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Saturday, November 20, 2010

Tea Party totalitarians and...Scientology?

Just before the November election, Brent Budowsky asked me to come up with a video to illustrate his piece on the Tea Party. Budowsky is a former assistant to Lloyd Bentsen and a well-known figure in Democratic circles. He seems to be as angry as I am (well, almost as angry) about Obama's ongoing sell-out to Wall Street. But Budowsky can also recognize a case of political rabies when he sees one. If you inspect the lips of most teabaggers, you'll see unmistakable speckles of red, white and blue foam.

We now sit on the other side of that election -- which, thank God, did not prove to be Der Tag for several of the Hitlerific individuals featured in this video. (Please don't quote Godwin's law to me. Tea-flavored fascism has made Godwin obsolete.)

Even though Sharron Angle managed to blow a sure thing, and even though Carl Paladino won't take his I'm-scarier-than-Robert-Loggia act to the Senate, we are left with the same ghastly conundum: What course do we set between a "Democratic" president who has abandoned his party's principles and a "Republican" opposition committed to principles that will lead to national ruin?

If you have an answer to that poser, please share it with the rest of the class. George Soros has hinted at the need to throw money behind an anyone-but-Obama candidate in 2012. That may be the way to go -- if said candidate stands an improved chance of defeating Palin.

(Of course the nomination will go to Palin. Don't be naive. The fix is in.)

I agree with the conventional wisdom that Obama needs to move to the center. In order to do that, he'll have to do something left-ish.

Then again, where is the center these days? In 1993, a disgruntled Bill Clinton privately told an aide that politics in America was reduced to a choice between the Eisenhower Republicans and the Goldwater Republicans. True enough -- then. Now it's a choice between Goldwater and Francisco Franco.

Classify me as an unrepentant Ike-liker. Under current standards, that makes me a Bolshie.

As you mull over the problem of how to budge the political 50-yard line, you may also want to consider another ongoing enigma: Why do so many hard-right politicians hook up with religious cults?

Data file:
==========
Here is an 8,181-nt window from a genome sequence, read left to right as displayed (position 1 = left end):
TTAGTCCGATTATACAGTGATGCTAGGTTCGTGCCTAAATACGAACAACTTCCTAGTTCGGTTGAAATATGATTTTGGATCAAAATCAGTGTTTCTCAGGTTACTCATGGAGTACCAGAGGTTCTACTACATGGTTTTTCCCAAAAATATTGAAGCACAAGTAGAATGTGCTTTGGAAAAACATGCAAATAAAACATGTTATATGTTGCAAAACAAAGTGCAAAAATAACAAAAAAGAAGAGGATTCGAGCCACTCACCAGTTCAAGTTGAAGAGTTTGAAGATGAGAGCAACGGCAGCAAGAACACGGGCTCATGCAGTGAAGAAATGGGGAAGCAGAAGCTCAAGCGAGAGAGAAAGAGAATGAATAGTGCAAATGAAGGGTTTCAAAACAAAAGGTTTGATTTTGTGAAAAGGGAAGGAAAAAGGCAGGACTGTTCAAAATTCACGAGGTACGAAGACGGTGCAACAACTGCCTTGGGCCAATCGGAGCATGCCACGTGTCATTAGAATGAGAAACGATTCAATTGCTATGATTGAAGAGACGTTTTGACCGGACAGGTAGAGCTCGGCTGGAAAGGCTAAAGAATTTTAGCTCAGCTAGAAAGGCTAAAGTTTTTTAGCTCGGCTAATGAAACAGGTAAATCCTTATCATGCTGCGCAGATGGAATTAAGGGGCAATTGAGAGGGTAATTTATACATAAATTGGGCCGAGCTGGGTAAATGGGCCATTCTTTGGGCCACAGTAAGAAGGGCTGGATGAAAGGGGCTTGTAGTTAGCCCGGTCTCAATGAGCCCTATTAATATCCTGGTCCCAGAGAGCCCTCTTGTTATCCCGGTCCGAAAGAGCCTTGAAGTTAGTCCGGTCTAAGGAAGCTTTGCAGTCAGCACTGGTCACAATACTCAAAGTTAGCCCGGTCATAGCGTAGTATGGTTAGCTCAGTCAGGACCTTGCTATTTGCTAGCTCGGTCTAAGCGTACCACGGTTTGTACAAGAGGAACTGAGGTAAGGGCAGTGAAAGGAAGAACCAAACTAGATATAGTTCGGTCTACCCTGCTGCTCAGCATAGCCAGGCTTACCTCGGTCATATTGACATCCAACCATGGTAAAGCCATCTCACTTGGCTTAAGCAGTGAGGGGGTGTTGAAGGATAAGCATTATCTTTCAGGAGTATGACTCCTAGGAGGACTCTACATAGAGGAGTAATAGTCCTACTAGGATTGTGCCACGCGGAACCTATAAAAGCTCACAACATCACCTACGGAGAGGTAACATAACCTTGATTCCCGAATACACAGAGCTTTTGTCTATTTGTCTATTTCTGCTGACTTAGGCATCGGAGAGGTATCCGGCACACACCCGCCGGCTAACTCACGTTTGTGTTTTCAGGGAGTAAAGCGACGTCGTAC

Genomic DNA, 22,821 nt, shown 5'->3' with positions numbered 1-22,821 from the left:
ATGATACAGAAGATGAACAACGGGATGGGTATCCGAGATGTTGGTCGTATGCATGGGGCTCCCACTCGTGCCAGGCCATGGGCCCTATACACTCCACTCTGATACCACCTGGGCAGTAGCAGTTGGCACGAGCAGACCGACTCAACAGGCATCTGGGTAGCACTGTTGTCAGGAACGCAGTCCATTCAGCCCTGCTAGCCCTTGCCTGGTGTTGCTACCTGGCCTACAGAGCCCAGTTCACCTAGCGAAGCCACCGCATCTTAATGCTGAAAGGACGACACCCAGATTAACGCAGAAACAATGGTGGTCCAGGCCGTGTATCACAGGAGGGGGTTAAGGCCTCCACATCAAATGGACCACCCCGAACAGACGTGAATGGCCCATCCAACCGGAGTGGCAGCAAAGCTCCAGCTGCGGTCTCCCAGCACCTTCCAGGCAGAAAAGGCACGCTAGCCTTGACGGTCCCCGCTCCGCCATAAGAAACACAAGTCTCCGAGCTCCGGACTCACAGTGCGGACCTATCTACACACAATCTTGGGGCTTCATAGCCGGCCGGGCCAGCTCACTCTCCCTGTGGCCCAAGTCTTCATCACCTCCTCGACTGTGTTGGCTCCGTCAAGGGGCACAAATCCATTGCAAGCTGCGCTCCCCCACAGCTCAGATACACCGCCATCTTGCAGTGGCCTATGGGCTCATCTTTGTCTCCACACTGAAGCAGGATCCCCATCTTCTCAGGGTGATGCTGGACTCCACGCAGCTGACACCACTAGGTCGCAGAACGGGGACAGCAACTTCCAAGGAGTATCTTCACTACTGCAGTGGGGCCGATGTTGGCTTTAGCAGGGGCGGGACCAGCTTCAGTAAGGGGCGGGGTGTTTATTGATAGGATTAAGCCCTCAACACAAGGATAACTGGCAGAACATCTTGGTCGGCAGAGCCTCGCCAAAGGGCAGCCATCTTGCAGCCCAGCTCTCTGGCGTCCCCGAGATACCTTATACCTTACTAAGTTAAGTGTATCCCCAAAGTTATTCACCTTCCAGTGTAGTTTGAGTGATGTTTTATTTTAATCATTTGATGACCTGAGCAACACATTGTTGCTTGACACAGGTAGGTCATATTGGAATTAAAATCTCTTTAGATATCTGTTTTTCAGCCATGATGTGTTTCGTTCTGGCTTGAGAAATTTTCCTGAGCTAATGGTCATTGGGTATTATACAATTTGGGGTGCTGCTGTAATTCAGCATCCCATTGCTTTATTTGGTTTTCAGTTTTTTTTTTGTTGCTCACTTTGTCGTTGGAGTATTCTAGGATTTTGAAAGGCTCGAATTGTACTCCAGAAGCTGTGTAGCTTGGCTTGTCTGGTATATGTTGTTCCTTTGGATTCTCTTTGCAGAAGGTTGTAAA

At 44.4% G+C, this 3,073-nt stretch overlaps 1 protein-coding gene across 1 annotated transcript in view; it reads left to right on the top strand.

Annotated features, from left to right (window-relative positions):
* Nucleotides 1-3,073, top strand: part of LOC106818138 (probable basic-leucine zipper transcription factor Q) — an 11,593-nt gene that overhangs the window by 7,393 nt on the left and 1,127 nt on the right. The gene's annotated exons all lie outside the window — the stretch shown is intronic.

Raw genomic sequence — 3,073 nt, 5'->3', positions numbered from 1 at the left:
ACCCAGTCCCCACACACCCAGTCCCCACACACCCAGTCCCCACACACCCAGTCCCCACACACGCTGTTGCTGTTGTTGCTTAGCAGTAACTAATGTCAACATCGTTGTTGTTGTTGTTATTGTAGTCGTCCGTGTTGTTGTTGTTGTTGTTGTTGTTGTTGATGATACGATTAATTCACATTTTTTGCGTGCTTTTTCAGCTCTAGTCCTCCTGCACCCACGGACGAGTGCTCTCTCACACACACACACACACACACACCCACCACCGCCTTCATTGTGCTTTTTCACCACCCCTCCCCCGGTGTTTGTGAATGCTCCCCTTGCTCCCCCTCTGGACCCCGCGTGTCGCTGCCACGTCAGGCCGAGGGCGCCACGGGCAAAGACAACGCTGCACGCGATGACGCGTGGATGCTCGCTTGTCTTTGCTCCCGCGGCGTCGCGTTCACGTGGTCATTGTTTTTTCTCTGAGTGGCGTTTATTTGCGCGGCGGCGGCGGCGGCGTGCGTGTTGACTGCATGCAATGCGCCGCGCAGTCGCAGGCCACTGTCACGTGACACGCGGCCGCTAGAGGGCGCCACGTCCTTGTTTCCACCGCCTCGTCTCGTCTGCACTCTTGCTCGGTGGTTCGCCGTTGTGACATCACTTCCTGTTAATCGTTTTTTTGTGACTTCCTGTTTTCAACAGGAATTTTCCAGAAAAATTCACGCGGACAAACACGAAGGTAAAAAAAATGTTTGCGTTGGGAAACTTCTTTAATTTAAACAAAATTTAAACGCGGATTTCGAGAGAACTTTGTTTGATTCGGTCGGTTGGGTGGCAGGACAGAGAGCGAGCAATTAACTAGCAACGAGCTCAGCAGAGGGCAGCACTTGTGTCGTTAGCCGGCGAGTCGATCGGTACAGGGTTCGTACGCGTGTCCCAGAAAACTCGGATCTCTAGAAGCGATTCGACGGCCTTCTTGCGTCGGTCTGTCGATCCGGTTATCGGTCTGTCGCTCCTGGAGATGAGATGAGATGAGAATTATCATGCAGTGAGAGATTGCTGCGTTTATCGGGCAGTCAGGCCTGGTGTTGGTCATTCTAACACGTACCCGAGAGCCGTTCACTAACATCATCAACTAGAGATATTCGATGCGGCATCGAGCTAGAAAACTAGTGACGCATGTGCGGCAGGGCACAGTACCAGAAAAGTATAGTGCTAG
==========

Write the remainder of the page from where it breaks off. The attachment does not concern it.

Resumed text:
Take Sharron Angle. She's Tim McVeigh without the girlish charm, and I fear that she will soon be back. She also has odd links to the Scientologists -- links which most progressives have dismissed as unimportant. I disagree with that assessment.

Angle backed a wacky drug-rehabilitation program for prisoners initiated by the Hubbardians. Then she went on to defend Scientology itself as a persecuted faith:
Whenever religion becomes the focal point — we saw this during John F. Kennedy’s race and also, to some degree, in Mitt Romney’s race — whenever this becomes the focus, we Americans should be very, very concerned. We have a First Amendment that guarantees us all the right to worship as we please...
Yada yada; you know the drill. Of course, the First Amendment does not mean that taxpayer dollars should be spent on nutball therapies designed by L. Ron Hubbard, a proven fraud who was himself a hopeless drug addict.

Angle is also a member of the National Foundation of Women Legislators, which, in recent years, has been infiltrated by Scientologists. The treasurer of the group is one Bruce Wiseman, who runs a notorious Scientology front group called the Citizen’s Commission on Human Rights. They're the guys intent on proving that all psychiatrists are human devils. (Hubbard hated psychiatrists for pretty much for the same reason an alcoholic might balk at talking to a specialist in liver disease.)

Wiseman's group, it turns out, links up to another one of the tea-stained politicians featured in the video above: Arizona's Pamela Gorman. She's the "Christian" whose campaign commercial featured nearly non-stop gunfire as she auditioned for the Peggy Cummins role in a remake of Gun Crazy. There's a difference between gun ownership and gun fetishization, and Pam's ad exemplifies the distinction.